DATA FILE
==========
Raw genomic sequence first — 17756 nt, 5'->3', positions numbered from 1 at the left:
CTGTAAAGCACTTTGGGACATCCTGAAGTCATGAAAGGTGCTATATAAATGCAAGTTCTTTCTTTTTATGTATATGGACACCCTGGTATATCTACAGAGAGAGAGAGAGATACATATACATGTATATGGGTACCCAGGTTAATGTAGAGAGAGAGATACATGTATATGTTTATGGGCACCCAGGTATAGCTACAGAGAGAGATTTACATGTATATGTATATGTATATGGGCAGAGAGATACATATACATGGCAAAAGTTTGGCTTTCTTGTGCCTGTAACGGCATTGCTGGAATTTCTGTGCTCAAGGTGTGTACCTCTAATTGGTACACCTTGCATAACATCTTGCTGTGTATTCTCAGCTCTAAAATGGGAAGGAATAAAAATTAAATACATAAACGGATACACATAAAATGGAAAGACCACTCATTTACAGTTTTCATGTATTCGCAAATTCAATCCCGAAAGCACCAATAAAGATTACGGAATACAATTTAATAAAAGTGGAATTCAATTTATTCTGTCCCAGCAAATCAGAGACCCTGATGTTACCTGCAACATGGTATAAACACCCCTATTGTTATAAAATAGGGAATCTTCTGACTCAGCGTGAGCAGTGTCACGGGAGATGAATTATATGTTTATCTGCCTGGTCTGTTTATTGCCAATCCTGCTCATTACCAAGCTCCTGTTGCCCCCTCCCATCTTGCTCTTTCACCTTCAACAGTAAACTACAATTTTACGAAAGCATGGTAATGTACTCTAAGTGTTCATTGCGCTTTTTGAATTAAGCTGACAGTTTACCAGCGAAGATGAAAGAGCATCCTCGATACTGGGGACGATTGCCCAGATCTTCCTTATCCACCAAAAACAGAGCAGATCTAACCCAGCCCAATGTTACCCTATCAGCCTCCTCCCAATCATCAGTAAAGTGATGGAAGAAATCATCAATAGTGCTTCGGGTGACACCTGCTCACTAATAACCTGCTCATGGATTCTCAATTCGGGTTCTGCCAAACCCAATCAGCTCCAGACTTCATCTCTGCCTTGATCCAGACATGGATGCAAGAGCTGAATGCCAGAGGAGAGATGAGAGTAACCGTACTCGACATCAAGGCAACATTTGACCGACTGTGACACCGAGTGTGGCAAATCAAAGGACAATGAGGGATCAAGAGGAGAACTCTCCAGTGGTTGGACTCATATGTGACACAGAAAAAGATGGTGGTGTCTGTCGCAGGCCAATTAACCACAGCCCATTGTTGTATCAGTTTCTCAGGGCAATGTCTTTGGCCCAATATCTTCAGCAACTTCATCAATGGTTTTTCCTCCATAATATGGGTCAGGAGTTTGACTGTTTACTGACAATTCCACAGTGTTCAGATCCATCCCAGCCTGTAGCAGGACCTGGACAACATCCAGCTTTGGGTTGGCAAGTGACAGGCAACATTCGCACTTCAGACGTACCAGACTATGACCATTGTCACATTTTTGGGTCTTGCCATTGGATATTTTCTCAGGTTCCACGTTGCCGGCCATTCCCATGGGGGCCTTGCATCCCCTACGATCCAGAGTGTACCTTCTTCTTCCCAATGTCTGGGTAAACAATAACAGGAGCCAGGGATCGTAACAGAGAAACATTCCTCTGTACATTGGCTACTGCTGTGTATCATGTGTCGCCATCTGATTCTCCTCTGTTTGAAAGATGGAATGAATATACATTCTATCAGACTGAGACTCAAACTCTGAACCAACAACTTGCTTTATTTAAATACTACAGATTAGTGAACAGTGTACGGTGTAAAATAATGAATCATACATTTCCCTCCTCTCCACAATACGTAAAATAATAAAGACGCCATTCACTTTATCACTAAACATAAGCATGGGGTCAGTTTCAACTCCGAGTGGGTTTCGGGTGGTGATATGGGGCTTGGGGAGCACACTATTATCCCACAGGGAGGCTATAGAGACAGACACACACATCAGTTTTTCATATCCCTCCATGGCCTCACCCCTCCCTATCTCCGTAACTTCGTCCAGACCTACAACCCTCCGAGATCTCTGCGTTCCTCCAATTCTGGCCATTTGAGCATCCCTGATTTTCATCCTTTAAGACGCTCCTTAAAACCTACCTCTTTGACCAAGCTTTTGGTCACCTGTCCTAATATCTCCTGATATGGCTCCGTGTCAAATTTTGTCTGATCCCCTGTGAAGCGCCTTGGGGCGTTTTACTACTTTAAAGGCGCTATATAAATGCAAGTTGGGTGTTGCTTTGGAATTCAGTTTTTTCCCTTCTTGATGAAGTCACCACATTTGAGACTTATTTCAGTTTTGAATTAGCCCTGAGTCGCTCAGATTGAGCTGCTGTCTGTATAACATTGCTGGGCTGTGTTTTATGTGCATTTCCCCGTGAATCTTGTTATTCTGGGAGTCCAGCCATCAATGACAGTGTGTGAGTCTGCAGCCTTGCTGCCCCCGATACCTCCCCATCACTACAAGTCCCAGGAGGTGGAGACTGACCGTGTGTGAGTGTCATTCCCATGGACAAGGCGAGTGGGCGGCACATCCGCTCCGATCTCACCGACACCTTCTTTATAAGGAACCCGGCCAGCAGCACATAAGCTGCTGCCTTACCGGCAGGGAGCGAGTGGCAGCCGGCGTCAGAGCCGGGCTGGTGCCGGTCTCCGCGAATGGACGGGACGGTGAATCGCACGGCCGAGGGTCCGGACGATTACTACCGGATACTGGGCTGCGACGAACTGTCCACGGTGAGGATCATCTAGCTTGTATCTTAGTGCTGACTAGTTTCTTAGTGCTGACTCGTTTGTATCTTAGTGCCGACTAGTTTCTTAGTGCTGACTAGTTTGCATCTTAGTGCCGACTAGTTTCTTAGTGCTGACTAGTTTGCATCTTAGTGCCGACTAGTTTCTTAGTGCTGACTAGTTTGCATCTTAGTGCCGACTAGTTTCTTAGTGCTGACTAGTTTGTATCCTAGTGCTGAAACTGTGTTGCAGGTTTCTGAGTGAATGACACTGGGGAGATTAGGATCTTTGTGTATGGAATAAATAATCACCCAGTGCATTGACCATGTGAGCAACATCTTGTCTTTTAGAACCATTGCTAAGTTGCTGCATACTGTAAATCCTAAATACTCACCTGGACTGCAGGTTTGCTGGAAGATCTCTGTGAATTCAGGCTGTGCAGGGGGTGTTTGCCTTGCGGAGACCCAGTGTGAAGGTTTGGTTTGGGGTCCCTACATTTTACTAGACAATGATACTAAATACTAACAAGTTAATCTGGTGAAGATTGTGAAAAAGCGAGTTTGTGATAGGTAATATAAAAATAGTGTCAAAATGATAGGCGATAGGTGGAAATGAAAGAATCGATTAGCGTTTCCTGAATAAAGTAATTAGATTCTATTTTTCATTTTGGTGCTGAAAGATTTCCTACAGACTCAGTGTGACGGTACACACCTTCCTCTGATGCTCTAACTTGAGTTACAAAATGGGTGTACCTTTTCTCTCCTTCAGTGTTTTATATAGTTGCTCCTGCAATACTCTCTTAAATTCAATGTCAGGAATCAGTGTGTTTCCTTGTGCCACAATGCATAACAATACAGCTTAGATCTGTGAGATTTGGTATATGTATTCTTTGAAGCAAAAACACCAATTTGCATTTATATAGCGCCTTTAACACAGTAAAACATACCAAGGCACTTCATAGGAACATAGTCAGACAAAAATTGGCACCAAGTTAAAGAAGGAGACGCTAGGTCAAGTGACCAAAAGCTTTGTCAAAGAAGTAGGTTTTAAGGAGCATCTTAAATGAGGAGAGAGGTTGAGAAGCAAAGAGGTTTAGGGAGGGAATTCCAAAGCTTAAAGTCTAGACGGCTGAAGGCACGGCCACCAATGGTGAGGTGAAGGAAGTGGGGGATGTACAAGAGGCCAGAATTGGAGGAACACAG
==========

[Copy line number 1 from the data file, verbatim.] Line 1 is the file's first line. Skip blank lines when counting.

Raw genomic sequence first — 17756 nt, 5'->3', positions numbered from 1 at the left: